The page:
This quote illustrates the challenge to our tendency to want to change the whole world at once:

‘The first critical step in designing for persuasion is to select an appropriate target behaviour. I believe the best choice is the simplest behaviour that matters. Often this requires a team to reduce their ambitious long-term goal to a small near-term objective. For example, last year I worked with a large health-care company whose goal was to help people reduce their stress levels. That goal was too vague and too large-scale. So for starters we picked a smaller target behaviour: let’s persuade people to stretch for 20 seconds when prompted. Note that this smaller goal was so simple that anyone could achieve it, and the success rate was measurable. This was a good starting point for the larger goal of reducing overall stress level.’

Fogg advises that we should start small and fast and then build on small successes: ‘As the small offerings succeeded, they then expanded. That approach to innovation works. In contrast, services launched with many features or ambitious goals seem almost always to fail.’

He concludes with this thought: ‘Simplicity requires courage. Inside big companies and academic research labs, thinking small will rarely boost your status. An innovator who says 'no' to complicated designs and unrealistic goals may appear timid to colleagues or clients.’ The challenge for everyone in the arts, then, may be learning to think small in order to really think big, or learning from those already doing it.

Tuesday, 7 July 2009

Isn't it better to seek forgiveness than permission?

Last week I hosted an ‘Artsmark Celebration Conference’ at Dance City in Newcastle – probably the first time the words celebration and conference have been conjoined in such intimacy. This brought together heads and teachers who’d just received Artsmark awards to listen to a couple of inspiring speakers, as well as get their awards. Poet Kate Fox, who you may have heard on Radio 4’s Saturday live (she talks about the experience here), rewrote the ‘levels’ primary teachers work within. And QCA adviser Robin Widdowson talked about the changes in the primary curriculum coming out of the Rose Review, which puts understanding the arts much more central to developing successful learners, confident individuals and responsible citizens – and hopefully some people who are all three.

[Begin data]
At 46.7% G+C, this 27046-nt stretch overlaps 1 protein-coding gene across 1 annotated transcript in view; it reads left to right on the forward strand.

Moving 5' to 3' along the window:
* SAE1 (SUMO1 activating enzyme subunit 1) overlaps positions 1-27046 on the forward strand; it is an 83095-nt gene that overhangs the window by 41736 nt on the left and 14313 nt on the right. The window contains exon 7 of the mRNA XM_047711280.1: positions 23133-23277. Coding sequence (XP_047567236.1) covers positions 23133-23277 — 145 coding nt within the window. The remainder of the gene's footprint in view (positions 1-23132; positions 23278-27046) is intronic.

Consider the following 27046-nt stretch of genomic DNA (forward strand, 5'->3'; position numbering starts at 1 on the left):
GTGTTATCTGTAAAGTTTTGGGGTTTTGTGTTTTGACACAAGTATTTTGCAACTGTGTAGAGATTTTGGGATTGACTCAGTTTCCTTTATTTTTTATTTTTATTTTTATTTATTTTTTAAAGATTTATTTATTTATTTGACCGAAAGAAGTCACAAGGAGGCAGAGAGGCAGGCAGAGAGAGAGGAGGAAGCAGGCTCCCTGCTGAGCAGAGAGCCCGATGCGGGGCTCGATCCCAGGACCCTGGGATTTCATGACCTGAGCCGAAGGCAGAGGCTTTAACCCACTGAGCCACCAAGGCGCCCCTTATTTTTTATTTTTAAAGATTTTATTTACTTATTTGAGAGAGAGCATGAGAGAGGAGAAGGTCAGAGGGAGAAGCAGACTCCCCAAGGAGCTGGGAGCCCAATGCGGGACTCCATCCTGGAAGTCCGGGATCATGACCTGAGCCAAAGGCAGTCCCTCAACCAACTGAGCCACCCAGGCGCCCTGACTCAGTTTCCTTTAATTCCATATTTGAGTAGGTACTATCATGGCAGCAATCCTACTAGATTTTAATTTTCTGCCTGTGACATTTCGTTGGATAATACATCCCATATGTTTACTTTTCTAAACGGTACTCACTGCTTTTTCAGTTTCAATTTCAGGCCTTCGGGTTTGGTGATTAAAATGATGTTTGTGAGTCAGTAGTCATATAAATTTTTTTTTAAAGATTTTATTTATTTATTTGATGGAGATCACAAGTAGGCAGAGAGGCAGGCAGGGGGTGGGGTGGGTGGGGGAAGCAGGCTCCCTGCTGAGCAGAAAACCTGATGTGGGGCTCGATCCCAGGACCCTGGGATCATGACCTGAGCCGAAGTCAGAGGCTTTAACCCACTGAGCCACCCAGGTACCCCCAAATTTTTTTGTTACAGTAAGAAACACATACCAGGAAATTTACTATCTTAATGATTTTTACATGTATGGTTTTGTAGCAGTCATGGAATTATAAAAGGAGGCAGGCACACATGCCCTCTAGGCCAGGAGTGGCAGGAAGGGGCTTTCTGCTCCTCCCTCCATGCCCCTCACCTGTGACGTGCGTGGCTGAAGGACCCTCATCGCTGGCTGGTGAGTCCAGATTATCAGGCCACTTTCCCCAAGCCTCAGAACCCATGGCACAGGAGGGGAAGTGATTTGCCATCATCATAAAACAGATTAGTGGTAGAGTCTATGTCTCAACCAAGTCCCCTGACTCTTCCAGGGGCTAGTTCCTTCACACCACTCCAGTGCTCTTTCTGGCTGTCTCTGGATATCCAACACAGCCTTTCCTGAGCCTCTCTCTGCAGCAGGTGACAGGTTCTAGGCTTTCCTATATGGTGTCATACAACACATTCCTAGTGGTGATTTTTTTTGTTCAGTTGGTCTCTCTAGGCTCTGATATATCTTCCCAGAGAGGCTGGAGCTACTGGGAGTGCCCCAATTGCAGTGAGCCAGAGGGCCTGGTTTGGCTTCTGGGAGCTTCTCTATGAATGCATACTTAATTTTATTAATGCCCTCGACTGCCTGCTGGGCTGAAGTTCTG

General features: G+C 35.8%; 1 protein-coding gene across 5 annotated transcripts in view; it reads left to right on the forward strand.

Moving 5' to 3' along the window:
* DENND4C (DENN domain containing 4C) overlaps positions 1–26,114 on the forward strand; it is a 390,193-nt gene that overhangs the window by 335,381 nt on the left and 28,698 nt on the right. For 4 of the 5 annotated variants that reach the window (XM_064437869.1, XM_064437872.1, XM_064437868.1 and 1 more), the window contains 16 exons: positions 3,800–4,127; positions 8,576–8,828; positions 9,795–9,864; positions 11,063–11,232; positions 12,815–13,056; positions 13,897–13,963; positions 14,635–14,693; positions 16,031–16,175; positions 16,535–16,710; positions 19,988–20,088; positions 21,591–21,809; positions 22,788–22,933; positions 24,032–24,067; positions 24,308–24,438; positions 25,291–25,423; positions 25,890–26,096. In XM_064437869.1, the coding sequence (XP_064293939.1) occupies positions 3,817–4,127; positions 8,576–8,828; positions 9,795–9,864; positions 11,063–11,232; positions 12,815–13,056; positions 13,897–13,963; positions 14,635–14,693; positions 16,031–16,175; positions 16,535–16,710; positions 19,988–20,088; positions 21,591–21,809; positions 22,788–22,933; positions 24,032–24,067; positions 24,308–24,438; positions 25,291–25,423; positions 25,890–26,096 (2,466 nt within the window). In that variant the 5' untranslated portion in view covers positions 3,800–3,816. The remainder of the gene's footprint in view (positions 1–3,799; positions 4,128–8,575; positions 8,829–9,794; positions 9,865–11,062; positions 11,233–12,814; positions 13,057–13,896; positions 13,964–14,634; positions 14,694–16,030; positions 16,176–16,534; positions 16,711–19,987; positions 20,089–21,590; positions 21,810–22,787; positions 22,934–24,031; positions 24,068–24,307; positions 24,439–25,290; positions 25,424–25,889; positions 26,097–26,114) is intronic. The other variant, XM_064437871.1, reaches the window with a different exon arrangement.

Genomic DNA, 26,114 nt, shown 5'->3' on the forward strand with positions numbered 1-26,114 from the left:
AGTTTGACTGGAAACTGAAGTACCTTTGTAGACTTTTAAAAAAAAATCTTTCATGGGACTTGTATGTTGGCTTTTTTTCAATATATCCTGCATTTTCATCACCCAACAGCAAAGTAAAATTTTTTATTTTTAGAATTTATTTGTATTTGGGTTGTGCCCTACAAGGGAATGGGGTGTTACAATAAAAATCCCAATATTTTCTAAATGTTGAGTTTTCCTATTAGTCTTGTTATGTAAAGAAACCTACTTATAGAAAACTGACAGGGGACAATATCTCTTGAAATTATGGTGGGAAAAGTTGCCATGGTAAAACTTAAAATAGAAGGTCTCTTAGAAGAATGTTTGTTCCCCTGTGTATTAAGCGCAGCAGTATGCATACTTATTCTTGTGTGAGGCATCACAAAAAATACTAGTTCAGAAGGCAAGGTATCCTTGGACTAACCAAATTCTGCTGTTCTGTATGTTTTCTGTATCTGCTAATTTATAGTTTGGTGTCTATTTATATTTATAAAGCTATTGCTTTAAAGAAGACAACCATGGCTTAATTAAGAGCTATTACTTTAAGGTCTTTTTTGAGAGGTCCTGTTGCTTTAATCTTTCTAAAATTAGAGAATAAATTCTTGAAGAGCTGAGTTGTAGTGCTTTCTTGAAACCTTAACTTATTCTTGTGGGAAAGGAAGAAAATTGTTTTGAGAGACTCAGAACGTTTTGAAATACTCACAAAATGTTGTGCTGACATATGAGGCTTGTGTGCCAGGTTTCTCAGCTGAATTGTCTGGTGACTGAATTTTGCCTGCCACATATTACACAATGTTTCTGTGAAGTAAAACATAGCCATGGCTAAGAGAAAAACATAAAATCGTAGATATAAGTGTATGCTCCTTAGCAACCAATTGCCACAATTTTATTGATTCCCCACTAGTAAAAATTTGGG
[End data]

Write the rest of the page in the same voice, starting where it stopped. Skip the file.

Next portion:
Robin was particularly interesting as he rather challenged the assembled teachers to push at the boundaries, and to use the freedom they had – which was more than many assumed. He suggested that many schools had operated as if they were much more restricted in how they worked than they actually were, assuming or imagining limits to be placed upon them that had never actually been written into guidance. They were following rules that weren’t there, and unnecessarily distorting their practice.

It struck me this was a parallel to what I’d observed when talking to RFOs at a couple of recent briefings, where the sense that ‘Arts Council was now a voice of government’ forcing people to ‘do social inclusion’ at the expense of quality of experience came across strongly from some people. They clearly felt far more directed or pushed than we intended. (I'll defend our right to challenge 'normal service' at times, of course - but I've never once felt we were doing that around diversity or inclusion, say, or the use of arts in regeneration 'because government tell us we have to'.) Things were being heard that were not being said. Our intent, even our statements, are not the issue. The unheard melodies are more powerful. The result in education, or so Robin suggested, was teachers not teaching to the creative limits of either the curriculum or their natural confidence. The question is, in the arts or the classroom, how we break through that syndrome?

Thursday, 2 July 2009

Not in my public space?